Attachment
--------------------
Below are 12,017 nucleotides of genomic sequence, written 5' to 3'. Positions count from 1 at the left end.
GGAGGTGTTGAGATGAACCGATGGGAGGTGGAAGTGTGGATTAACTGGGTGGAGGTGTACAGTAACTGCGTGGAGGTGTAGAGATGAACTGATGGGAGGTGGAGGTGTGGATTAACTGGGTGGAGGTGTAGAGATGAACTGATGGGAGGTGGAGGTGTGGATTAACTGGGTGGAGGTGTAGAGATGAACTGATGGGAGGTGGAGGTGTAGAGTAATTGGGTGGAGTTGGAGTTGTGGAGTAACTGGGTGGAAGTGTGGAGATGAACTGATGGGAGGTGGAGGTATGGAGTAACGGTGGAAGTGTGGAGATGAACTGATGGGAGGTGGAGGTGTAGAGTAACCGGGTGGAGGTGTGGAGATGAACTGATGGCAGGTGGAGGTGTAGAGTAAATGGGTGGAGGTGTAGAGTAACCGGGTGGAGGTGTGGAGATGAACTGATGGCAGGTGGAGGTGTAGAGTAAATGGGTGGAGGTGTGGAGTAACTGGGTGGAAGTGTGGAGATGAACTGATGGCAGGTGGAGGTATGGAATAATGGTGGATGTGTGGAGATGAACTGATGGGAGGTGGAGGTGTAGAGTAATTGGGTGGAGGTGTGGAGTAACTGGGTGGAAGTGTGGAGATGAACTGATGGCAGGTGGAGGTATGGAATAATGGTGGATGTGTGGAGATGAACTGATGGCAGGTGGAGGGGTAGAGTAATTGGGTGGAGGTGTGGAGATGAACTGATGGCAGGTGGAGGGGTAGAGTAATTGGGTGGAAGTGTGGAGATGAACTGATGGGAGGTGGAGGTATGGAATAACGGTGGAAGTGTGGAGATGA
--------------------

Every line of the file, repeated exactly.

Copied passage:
Below are 12,017 nucleotides of genomic sequence, written 5' to 3'. Positions count from 1 at the left end.
GGAGGTGTTGAGATGAACCGATGGGAGGTGGAAGTGTGGATTAACTGGGTGGAGGTGTACAGTAACTGCGTGGAGGTGTAGAGATGAACTGATGGGAGGTGGAGGTGTGGATTAACTGGGTGGAGGTGTAGAGATGAACTGATGGGAGGTGGAGGTGTGGATTAACTGGGTGGAGGTGTAGAGATGAACTGATGGGAGGTGGAGGTGTAGAGTAATTGGGTGGAGTTGGAGTTGTGGAGTAACTGGGTGGAAGTGTGGAGATGAACTGATGGGAGGTGGAGGTATGGAGTAACGGTGGAAGTGTGGAGATGAACTGATGGGAGGTGGAGGTGTAGAGTAACCGGGTGGAGGTGTGGAGATGAACTGATGGCAGGTGGAGGTGTAGAGTAAATGGGTGGAGGTGTAGAGTAACCGGGTGGAGGTGTGGAGATGAACTGATGGCAGGTGGAGGTGTAGAGTAAATGGGTGGAGGTGTGGAGTAACTGGGTGGAAGTGTGGAGATGAACTGATGGCAGGTGGAGGTATGGAATAATGGTGGATGTGTGGAGATGAACTGATGGGAGGTGGAGGTGTAGAGTAATTGGGTGGAGGTGTGGAGTAACTGGGTGGAAGTGTGGAGATGAACTGATGGCAGGTGGAGGTATGGAATAATGGTGGATGTGTGGAGATGAACTGATGGCAGGTGGAGGGGTAGAGTAATTGGGTGGAGGTGTGGAGATGAACTGATGGCAGGTGGAGGGGTAGAGTAATTGGGTGGAAGTGTGGAGATGAACTGATGGGAGGTGGAGGTATGGAATAACGGTGGAAGTGTGGAGATGA